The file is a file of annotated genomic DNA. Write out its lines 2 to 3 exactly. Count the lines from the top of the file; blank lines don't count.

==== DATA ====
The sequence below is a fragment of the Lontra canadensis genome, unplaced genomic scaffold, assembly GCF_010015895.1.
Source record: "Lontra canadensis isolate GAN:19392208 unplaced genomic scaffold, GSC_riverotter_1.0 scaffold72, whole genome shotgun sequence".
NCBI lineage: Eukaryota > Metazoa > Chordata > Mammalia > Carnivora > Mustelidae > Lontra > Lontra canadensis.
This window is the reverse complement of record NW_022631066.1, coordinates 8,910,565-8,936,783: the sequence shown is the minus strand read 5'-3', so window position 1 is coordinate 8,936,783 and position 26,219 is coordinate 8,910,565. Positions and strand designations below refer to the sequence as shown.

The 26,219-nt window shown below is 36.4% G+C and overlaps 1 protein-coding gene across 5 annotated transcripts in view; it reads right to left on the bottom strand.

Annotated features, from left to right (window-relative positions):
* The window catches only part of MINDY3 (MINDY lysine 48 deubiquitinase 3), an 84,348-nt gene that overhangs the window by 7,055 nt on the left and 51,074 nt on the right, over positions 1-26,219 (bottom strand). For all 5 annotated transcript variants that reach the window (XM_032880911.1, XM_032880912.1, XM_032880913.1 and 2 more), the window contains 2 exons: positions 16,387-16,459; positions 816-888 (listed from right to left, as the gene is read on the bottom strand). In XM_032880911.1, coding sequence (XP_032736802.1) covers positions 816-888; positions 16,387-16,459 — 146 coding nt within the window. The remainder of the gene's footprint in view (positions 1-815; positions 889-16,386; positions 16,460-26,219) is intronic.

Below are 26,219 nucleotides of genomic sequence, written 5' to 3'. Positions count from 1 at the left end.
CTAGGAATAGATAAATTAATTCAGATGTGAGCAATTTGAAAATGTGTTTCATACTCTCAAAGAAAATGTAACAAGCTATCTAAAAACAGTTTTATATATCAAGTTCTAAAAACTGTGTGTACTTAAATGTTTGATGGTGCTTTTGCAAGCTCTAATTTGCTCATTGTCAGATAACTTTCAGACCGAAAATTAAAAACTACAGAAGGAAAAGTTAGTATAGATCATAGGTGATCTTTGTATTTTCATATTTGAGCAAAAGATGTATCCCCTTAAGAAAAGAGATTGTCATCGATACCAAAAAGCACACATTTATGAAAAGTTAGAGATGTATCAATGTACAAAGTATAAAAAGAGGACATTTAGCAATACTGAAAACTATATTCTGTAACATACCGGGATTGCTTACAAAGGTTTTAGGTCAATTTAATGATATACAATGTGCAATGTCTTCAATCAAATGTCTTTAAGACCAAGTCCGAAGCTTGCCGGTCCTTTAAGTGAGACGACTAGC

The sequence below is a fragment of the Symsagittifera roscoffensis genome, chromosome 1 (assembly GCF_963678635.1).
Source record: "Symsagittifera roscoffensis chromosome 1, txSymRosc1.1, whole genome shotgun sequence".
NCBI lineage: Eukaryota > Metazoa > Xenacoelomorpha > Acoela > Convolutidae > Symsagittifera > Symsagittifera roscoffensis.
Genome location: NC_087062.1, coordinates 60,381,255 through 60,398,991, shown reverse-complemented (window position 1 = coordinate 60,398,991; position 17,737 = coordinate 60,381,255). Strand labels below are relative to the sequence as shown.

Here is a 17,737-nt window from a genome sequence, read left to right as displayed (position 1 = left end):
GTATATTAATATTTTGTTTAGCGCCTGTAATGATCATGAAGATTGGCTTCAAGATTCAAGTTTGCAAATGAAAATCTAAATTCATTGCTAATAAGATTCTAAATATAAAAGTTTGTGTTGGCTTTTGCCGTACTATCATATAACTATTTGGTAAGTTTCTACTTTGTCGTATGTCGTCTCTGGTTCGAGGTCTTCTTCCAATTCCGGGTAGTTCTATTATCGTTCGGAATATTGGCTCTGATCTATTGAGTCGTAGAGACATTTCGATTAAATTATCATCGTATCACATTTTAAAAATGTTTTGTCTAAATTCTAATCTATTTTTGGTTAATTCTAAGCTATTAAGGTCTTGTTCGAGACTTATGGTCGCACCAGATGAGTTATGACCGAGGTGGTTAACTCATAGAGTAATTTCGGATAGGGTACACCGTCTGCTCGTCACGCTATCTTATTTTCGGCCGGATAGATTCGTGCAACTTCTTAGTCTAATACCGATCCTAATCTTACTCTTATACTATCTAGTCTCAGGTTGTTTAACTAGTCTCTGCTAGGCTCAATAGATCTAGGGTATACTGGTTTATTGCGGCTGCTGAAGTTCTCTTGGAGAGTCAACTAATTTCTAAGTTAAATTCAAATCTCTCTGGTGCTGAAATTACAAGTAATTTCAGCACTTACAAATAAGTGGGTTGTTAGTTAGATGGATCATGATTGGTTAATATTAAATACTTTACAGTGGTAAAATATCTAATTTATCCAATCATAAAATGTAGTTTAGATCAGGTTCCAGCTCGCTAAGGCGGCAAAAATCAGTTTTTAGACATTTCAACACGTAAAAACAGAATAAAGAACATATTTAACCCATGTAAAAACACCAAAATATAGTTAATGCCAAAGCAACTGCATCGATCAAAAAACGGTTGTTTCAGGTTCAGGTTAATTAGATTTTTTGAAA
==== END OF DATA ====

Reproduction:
Source record: "Lontra canadensis isolate GAN:19392208 unplaced genomic scaffold, GSC_riverotter_1.0 scaffold72, whole genome shotgun sequence".
NCBI lineage: Eukaryota > Metazoa > Chordata > Mammalia > Carnivora > Mustelidae > Lontra > Lontra canadensis.